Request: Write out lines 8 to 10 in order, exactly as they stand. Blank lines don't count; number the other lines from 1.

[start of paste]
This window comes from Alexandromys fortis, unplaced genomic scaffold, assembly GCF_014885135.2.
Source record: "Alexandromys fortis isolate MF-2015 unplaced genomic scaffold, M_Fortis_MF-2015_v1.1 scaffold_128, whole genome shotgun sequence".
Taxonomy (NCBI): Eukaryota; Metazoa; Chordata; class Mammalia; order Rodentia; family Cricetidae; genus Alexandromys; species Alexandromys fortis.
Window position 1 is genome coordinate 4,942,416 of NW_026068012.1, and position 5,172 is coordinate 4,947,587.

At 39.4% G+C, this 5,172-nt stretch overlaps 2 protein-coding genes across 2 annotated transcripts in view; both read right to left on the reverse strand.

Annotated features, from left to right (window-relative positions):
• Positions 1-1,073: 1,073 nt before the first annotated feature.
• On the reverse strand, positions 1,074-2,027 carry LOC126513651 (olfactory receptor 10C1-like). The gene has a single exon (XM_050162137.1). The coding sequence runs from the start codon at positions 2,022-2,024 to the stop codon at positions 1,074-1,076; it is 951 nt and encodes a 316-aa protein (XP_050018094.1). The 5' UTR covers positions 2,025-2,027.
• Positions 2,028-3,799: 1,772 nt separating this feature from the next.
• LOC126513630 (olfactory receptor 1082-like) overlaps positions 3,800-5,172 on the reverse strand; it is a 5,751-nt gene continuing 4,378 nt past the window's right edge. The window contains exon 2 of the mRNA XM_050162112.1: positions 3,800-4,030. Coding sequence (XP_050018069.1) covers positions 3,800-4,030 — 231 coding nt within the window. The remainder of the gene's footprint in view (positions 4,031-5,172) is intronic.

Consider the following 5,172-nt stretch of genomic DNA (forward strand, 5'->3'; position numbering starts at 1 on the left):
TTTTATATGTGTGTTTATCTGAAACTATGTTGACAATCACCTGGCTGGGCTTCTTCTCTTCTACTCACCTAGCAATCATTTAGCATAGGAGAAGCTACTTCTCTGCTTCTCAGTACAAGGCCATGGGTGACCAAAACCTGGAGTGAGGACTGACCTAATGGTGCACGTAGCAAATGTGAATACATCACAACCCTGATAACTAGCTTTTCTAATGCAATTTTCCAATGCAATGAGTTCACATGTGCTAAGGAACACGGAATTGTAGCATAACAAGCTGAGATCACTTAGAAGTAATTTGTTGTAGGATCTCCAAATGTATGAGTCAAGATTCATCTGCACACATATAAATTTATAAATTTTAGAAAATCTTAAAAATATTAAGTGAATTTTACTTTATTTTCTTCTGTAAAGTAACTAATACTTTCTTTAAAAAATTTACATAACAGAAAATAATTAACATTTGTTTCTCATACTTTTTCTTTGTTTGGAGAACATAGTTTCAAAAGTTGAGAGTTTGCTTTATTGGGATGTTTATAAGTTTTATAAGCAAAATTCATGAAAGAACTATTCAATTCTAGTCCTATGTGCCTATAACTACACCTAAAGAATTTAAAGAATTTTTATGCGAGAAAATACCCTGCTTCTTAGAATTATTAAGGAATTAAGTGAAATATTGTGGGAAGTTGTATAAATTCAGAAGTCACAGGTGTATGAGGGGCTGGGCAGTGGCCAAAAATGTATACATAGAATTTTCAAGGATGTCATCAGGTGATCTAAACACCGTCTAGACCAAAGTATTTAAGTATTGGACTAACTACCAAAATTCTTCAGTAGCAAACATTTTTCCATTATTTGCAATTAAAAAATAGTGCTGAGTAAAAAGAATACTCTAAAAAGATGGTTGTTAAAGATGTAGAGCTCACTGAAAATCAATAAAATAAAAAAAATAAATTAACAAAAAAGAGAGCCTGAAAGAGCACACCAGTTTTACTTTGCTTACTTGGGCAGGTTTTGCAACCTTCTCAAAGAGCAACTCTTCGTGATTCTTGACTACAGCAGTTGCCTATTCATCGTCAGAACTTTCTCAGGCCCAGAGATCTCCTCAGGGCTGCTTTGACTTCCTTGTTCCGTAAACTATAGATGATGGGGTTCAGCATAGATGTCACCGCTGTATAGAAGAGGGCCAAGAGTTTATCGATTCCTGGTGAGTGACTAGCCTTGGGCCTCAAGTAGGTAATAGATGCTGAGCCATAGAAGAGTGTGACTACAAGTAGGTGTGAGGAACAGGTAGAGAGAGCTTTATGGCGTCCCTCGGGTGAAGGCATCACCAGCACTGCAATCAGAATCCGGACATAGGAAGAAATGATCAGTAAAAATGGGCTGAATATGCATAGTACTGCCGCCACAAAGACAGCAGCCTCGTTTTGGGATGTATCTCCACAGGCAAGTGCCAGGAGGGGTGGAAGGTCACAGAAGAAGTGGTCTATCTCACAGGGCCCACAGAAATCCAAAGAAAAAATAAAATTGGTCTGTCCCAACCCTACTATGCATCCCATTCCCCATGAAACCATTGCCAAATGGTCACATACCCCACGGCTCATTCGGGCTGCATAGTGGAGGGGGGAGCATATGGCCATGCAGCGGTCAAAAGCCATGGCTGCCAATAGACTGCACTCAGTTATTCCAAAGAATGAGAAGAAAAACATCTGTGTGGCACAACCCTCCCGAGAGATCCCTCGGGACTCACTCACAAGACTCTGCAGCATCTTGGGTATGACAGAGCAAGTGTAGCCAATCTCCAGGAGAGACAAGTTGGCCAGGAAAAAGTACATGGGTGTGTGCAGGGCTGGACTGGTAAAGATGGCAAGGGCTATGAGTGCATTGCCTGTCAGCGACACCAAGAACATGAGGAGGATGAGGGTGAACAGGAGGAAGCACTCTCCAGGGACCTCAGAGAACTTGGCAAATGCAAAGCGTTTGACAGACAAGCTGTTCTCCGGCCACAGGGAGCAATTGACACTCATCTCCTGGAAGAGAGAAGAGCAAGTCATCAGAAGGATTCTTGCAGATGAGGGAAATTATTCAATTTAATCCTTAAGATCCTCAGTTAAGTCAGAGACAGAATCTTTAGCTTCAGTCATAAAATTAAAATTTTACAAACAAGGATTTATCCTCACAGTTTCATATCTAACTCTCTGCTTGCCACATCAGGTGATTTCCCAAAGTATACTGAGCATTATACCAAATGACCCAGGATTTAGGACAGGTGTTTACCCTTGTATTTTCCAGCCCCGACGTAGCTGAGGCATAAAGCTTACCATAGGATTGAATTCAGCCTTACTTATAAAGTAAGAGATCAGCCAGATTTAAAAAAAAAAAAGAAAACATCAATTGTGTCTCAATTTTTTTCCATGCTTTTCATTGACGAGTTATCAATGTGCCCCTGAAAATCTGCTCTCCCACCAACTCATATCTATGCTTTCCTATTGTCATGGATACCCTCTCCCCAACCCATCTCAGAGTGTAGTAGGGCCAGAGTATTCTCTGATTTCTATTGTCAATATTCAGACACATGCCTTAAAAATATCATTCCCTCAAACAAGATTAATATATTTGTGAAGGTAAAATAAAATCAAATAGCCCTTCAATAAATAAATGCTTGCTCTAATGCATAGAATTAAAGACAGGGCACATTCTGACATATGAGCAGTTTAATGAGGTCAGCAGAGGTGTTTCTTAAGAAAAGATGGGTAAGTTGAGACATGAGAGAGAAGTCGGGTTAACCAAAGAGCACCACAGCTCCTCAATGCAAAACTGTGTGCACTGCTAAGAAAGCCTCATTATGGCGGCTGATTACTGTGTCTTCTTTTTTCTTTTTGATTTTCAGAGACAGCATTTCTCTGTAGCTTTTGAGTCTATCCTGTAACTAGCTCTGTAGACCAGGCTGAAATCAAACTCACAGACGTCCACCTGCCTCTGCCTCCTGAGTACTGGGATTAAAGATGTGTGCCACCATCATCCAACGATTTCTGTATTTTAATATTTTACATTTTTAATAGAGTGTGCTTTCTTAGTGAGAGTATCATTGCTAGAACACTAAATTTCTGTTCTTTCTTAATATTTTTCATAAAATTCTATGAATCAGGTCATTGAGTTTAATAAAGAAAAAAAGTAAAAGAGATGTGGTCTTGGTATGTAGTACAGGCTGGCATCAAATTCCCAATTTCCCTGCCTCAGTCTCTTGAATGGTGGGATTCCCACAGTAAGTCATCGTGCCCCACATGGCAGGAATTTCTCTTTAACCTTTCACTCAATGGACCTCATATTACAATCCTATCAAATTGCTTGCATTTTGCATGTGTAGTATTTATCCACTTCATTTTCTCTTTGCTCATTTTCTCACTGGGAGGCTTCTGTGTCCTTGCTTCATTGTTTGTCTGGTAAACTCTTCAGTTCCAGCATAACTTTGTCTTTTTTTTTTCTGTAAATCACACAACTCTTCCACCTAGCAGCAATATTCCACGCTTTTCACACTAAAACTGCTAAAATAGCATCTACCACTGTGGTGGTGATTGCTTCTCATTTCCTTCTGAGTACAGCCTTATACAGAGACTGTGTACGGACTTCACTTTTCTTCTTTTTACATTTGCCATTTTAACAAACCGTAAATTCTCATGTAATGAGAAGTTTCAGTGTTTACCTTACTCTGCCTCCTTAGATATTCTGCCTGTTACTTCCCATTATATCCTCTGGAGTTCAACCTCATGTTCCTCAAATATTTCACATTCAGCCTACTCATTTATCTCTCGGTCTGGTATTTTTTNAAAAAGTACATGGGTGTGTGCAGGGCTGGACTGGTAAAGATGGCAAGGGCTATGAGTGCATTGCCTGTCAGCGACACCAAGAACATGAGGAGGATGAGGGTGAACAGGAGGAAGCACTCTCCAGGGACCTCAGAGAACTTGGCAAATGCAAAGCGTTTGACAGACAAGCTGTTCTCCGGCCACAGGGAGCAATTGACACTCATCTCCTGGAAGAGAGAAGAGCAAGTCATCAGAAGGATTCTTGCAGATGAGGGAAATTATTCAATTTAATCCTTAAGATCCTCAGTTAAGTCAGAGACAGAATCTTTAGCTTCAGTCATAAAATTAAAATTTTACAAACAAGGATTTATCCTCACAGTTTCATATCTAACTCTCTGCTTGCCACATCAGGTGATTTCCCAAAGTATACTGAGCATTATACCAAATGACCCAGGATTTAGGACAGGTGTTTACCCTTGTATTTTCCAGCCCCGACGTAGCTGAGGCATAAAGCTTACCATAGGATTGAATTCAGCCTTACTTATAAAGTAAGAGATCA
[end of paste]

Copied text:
• On the reverse strand, positions 1,074-2,027 carry LOC126513651 (olfactory receptor 10C1-like). The gene has a single exon (XM_050162137.1). The coding sequence runs from the start codon at positions 2,022-2,024 to the stop codon at positions 1,074-1,076; it is 951 nt and encodes a 316-aa protein (XP_050018094.1). The 5' UTR covers positions 2,025-2,027.
• Positions 2,028-3,799: 1,772 nt separating this feature from the next.
• LOC126513630 (olfactory receptor 1082-like) overlaps positions 3,800-5,172 on the reverse strand; it is a 5,751-nt gene continuing 4,378 nt past the window's right edge. The window contains exon 2 of the mRNA XM_050162112.1: positions 3,800-4,030. Coding sequence (XP_050018069.1) covers positions 3,800-4,030 — 231 coding nt within the window. The remainder of the gene's footprint in view (positions 4,031-5,172) is intronic.